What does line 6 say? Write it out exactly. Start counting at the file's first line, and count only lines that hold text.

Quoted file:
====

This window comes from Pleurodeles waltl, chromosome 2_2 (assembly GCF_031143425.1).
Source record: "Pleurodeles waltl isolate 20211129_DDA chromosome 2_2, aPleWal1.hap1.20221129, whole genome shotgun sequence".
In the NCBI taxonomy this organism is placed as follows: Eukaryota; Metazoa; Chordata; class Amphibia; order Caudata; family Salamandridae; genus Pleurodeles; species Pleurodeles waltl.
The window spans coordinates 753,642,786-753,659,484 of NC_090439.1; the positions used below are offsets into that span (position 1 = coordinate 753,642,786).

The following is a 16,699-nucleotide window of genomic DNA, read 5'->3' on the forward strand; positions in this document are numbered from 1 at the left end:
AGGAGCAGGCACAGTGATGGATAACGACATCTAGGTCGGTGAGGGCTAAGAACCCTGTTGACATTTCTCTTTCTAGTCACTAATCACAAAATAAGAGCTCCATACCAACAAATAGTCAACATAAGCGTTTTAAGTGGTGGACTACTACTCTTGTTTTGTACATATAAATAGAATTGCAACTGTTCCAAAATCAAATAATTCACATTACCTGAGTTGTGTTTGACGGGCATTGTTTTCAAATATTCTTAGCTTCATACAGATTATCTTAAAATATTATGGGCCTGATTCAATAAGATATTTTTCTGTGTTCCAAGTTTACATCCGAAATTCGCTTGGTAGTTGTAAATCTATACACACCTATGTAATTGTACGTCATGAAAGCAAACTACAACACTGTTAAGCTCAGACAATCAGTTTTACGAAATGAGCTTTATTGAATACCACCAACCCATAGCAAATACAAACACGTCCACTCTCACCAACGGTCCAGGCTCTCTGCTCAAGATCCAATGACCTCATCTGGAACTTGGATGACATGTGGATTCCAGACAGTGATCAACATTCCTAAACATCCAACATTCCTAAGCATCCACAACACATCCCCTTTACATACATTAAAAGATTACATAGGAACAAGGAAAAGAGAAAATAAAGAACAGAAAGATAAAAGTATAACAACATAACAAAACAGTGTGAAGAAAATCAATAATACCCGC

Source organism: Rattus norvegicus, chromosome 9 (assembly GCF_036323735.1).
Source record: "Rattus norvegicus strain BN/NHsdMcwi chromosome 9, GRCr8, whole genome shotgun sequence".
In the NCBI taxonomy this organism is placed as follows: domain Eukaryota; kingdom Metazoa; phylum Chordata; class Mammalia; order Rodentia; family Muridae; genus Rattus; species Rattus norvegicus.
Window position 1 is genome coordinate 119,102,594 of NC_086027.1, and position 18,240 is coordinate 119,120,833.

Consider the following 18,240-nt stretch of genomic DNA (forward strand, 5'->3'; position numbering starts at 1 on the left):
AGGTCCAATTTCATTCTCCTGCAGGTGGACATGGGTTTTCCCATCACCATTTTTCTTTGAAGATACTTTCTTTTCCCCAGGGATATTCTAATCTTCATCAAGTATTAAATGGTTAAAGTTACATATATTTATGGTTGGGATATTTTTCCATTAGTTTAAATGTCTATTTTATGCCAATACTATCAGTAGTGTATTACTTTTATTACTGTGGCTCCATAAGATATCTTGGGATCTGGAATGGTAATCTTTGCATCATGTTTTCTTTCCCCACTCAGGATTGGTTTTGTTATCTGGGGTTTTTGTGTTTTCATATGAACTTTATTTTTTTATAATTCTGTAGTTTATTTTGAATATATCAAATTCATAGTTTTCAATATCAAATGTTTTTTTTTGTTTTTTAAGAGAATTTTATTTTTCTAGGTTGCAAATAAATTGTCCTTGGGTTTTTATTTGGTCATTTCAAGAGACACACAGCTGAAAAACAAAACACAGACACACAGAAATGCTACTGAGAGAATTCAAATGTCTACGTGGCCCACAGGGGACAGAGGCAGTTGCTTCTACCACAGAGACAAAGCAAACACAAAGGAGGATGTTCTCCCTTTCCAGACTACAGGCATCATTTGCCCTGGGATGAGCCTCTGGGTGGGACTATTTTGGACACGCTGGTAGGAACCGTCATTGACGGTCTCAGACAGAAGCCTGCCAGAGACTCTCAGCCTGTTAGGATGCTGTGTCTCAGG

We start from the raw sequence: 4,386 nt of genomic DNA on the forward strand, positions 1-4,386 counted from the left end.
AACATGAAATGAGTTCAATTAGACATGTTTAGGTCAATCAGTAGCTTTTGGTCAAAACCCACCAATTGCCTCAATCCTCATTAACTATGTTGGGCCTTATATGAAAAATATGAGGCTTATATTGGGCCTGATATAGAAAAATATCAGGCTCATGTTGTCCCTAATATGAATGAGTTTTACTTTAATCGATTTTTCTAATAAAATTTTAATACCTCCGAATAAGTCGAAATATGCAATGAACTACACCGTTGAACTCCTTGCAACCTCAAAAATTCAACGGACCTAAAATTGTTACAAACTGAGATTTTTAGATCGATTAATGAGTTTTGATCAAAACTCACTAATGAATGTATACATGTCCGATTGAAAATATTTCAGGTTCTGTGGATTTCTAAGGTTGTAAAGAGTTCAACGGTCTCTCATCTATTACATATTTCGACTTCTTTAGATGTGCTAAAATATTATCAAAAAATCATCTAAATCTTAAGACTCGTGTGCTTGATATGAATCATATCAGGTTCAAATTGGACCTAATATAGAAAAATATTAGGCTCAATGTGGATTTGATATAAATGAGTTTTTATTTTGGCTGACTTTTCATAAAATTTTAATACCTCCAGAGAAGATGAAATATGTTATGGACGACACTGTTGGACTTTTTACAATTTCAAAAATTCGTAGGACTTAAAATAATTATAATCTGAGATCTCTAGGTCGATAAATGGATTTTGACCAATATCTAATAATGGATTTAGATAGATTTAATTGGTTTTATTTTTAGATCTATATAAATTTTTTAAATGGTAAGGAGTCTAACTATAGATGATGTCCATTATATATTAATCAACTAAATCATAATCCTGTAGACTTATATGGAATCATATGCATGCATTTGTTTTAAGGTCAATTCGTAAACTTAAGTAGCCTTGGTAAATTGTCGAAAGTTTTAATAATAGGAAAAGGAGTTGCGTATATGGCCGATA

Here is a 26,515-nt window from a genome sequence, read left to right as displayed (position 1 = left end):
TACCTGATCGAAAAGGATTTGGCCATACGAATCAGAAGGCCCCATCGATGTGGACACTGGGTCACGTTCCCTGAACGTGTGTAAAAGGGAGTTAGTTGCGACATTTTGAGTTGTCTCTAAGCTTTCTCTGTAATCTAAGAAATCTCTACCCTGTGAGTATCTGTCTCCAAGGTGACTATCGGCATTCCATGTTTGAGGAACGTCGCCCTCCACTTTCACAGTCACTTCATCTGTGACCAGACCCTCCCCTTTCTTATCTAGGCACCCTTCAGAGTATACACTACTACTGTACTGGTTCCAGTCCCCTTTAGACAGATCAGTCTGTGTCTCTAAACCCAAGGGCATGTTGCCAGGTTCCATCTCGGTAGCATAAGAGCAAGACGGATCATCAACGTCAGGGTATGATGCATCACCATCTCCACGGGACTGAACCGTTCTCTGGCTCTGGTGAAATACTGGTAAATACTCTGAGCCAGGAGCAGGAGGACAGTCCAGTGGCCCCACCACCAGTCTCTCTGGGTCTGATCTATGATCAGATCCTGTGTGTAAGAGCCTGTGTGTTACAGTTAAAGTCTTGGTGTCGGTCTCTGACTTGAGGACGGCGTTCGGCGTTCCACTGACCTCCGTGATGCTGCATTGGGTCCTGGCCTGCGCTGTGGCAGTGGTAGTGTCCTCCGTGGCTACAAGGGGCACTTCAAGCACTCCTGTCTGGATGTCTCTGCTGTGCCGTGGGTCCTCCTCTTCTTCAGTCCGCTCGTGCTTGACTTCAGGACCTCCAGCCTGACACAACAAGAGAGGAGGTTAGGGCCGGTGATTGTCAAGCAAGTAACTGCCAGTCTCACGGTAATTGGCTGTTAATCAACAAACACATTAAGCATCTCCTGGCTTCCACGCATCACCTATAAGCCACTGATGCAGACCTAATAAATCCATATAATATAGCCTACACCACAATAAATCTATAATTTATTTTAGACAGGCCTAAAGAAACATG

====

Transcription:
AGGAGCAGGCACAGTGATGGATAACGACATCTAGGTCGGTGAGGGCTAAGAACCCTGTTGACATTTCTCTTTCTAGTCACTAATCACAAAATAAGAGCTCCATACCAACAAATAGTCAACATAAGCGTTTTAAGTGGTGGACTACTACTCTTGTTTTGTACATATAAATAGAATTGCAACTGTTCCAAAATCAAATAATTCACATTACCTGAGTTGTGTTTGACGGGCATTGTTTTCAAATATTCTTAGCTTCATACAGATTATCTTAAAATATTATGGGCCTGATTCAATAAGATATTTTTCTGTGTTCCAAGTTTACATCCGAAATTCGCTTGGTAGTTGTAAATCTATACACACCTATGTAATTGTACGTCATGAAAGCAAACTACAACACTGTTAAGCTCAGACAATCAGTTTTACGAAATGAGCTTTATTGAATACCACCAACCCATAGCAAATACAAACACGTCCACTCTCACCAACGGTCCAGGCTCTCTGCTCAAGATCCAATGACCTCATCTGGAACTTGGATGACATGTGGATTCCAGACAGTGATCAACATTCCTAAACATCCAACATTCCTAAGCATCCACAACACATCCCCTTTACATACATTAAAAGATTACATAGGAACAAGGAAAAGAGAAAATAAAGAACAGAAAGATAAAAGTATAACAACATAACAAAACAGTGTGAAGAAAATCAATAATACCCGC